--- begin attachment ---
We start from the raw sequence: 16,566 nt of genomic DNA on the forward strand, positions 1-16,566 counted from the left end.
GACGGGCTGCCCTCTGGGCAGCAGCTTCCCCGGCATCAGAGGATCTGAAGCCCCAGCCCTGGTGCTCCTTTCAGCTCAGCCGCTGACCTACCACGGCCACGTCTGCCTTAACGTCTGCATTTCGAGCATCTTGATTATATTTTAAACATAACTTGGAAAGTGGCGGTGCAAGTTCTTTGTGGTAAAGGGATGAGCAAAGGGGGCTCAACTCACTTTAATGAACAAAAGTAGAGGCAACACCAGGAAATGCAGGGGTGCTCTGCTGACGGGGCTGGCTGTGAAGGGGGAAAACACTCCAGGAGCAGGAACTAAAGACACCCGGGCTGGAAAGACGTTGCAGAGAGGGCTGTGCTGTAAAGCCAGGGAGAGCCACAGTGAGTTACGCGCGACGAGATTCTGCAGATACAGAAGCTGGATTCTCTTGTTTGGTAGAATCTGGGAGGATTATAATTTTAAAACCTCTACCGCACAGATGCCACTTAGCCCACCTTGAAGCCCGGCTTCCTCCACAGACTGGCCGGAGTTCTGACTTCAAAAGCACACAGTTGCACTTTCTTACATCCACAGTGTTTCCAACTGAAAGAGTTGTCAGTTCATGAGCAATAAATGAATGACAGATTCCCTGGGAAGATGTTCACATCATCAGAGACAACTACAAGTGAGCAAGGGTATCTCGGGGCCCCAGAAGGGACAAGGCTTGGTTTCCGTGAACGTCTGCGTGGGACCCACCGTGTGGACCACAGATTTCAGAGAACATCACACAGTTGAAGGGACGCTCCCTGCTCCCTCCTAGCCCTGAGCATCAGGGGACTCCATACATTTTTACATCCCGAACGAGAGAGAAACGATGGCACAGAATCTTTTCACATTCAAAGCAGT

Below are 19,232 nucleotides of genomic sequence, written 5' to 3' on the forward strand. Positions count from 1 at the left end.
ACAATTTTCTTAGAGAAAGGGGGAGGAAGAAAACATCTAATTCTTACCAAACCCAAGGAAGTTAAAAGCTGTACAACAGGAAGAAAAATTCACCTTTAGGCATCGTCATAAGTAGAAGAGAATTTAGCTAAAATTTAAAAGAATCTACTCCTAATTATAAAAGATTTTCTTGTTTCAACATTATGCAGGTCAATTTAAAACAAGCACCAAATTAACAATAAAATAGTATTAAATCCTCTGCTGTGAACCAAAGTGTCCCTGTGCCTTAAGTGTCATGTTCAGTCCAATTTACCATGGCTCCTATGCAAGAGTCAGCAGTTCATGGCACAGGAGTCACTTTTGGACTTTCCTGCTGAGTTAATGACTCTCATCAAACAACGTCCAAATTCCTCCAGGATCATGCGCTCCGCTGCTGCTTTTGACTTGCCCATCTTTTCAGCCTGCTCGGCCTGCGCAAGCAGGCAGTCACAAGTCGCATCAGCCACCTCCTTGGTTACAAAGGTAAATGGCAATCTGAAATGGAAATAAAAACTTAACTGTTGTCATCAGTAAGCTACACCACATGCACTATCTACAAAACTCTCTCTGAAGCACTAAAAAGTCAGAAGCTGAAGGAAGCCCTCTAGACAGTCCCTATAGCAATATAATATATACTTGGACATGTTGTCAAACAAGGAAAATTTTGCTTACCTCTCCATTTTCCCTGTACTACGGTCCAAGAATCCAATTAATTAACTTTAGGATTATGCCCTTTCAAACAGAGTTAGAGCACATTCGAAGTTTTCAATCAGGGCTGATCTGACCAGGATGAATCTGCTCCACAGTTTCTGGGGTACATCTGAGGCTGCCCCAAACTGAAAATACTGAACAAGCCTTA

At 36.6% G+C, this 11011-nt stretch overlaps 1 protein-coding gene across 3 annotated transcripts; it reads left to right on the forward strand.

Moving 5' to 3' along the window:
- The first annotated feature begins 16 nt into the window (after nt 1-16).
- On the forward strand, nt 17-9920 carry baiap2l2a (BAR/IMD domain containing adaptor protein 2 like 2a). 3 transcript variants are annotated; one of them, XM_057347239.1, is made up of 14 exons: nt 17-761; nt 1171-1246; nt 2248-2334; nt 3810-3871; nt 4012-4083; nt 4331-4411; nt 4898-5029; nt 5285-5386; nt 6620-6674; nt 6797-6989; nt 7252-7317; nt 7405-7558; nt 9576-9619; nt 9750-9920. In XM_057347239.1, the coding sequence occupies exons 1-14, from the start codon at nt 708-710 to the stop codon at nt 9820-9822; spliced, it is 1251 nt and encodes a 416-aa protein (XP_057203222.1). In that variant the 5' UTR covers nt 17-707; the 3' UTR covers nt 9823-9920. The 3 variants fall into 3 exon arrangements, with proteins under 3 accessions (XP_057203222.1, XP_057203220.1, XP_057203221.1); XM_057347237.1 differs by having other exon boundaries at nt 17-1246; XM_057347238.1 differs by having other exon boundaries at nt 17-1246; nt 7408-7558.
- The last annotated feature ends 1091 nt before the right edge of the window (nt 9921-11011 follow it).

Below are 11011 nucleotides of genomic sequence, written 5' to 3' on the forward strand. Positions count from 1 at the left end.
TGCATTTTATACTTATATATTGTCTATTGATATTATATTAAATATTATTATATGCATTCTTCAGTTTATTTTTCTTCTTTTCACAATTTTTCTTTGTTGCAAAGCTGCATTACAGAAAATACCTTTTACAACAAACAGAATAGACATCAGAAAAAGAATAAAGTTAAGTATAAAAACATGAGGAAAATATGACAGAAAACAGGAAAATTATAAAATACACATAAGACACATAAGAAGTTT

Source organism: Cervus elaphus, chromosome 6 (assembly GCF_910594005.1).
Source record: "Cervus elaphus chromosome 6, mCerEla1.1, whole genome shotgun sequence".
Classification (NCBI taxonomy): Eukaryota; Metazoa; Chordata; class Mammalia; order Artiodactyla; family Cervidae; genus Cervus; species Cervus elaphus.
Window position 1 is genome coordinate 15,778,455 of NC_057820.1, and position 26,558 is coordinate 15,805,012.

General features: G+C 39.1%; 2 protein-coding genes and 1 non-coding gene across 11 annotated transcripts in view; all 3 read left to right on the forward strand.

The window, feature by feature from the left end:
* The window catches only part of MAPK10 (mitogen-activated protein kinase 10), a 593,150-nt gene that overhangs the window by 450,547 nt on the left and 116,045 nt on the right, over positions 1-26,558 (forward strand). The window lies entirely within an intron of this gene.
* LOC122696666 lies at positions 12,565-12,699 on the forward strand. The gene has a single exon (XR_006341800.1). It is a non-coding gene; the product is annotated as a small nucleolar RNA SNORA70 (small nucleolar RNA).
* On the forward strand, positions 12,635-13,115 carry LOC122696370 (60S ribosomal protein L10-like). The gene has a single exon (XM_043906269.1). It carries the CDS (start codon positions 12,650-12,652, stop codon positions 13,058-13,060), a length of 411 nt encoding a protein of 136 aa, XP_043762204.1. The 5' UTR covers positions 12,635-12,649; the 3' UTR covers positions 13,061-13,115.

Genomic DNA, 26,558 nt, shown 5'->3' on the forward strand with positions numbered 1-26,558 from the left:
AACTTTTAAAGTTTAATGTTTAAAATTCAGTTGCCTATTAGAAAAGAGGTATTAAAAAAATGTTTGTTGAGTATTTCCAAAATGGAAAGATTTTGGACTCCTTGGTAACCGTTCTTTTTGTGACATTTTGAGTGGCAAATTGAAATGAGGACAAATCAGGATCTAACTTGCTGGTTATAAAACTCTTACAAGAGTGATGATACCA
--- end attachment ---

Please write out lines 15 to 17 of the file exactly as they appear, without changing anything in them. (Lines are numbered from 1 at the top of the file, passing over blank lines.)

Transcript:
Window position 1 is genome coordinate 15,778,455 of NC_057820.1, and position 26,558 is coordinate 15,805,012.

General features: G+C 39.1%; 2 protein-coding genes and 1 non-coding gene across 11 annotated transcripts in view; all 3 read left to right on the forward strand.

The window, feature by feature from the left end: